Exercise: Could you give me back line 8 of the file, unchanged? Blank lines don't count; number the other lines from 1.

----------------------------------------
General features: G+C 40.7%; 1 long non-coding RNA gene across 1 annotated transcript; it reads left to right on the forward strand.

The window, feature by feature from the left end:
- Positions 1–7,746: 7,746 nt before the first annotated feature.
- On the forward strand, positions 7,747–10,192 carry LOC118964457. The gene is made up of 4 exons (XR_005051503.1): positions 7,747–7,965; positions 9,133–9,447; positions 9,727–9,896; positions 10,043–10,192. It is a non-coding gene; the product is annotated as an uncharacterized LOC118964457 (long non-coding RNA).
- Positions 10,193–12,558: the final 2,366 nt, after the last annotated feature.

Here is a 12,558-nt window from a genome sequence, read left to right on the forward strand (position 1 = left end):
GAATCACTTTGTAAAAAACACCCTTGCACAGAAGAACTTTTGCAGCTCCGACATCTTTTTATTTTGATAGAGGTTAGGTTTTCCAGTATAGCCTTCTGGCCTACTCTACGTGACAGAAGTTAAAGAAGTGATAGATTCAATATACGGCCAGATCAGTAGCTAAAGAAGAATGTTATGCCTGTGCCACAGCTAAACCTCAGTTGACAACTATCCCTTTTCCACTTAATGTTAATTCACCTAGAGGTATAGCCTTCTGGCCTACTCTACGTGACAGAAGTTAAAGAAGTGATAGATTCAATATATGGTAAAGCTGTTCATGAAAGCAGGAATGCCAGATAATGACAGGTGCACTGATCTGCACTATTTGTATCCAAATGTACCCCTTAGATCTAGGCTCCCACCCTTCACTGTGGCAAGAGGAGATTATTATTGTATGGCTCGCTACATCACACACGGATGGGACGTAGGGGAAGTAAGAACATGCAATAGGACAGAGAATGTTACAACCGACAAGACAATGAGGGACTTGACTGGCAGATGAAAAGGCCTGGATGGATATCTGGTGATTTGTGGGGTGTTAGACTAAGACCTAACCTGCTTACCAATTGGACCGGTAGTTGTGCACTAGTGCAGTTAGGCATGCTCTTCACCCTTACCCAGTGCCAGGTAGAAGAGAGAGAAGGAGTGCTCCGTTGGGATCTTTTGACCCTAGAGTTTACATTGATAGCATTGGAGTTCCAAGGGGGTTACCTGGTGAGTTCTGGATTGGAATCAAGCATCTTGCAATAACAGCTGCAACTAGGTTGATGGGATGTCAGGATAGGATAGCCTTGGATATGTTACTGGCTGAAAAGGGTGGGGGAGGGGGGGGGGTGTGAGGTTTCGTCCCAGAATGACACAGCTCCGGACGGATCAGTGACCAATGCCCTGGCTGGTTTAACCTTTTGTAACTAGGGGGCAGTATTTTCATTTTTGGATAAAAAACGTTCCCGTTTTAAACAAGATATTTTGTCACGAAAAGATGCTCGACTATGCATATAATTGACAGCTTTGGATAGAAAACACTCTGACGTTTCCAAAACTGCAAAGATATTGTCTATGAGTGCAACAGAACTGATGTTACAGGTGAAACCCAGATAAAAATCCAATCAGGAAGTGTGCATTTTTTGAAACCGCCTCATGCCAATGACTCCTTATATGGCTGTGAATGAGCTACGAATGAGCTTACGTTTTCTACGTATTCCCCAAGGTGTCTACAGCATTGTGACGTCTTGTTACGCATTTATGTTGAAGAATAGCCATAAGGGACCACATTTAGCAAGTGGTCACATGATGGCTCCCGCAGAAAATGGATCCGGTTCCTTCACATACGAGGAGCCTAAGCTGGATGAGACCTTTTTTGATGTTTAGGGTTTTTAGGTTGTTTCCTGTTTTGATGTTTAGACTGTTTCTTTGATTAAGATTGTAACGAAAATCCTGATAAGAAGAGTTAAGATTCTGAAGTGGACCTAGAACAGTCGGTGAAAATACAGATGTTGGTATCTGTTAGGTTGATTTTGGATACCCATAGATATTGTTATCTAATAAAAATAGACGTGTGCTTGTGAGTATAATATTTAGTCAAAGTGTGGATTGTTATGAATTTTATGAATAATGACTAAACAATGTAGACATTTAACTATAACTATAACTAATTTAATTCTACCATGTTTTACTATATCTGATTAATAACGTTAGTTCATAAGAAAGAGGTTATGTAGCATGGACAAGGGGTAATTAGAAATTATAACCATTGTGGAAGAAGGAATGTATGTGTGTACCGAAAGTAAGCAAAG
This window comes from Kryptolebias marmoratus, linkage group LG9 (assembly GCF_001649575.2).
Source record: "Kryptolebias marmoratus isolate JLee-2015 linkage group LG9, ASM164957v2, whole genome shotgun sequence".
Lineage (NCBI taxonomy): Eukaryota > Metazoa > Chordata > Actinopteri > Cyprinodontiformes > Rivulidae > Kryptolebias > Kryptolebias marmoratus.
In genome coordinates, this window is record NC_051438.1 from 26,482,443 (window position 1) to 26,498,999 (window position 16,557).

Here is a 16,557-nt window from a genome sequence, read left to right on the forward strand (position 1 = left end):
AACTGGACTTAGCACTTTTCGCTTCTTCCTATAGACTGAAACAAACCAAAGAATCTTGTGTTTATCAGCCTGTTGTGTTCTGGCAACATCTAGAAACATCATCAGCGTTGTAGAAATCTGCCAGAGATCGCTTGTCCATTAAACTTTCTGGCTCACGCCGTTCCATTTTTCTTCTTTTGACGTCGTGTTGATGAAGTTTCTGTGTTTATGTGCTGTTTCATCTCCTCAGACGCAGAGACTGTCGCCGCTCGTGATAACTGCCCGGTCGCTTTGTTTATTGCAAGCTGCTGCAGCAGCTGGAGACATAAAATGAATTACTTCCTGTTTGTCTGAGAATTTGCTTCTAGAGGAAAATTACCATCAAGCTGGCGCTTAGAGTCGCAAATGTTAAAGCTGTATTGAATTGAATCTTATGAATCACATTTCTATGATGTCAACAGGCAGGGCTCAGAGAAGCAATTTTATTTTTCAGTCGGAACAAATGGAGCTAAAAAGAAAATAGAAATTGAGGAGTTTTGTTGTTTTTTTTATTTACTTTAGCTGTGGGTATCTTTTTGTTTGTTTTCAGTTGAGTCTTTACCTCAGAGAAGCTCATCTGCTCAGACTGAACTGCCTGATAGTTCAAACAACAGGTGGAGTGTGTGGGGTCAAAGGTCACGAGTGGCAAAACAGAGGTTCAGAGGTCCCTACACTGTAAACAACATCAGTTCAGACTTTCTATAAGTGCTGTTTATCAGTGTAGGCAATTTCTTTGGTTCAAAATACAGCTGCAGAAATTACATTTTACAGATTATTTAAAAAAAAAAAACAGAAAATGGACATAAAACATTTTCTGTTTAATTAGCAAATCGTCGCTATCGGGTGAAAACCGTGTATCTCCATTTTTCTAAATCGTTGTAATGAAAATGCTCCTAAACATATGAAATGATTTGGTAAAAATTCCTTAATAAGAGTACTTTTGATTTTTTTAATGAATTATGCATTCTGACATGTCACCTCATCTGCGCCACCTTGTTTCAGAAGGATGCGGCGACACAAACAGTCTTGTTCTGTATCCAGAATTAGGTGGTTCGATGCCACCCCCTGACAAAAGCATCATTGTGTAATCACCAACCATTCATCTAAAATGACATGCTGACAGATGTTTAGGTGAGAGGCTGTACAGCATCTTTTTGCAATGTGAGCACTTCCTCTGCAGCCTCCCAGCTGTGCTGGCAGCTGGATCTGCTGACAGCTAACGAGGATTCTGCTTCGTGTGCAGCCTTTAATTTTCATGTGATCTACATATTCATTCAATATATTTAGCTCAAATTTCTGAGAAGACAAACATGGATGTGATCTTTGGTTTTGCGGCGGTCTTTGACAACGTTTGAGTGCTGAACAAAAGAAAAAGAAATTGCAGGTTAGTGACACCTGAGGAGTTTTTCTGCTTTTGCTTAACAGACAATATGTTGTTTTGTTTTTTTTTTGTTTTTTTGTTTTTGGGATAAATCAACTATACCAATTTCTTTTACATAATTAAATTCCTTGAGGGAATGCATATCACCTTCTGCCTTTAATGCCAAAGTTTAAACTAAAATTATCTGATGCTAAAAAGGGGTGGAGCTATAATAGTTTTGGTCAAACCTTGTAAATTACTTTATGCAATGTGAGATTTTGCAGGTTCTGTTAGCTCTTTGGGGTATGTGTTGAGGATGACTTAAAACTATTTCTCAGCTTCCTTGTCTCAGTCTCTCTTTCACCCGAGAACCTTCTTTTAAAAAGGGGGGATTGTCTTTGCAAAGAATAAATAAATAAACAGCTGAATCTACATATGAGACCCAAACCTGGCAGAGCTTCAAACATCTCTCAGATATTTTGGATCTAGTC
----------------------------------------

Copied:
This window comes from Kryptolebias marmoratus, linkage group LG9 (assembly GCF_001649575.2).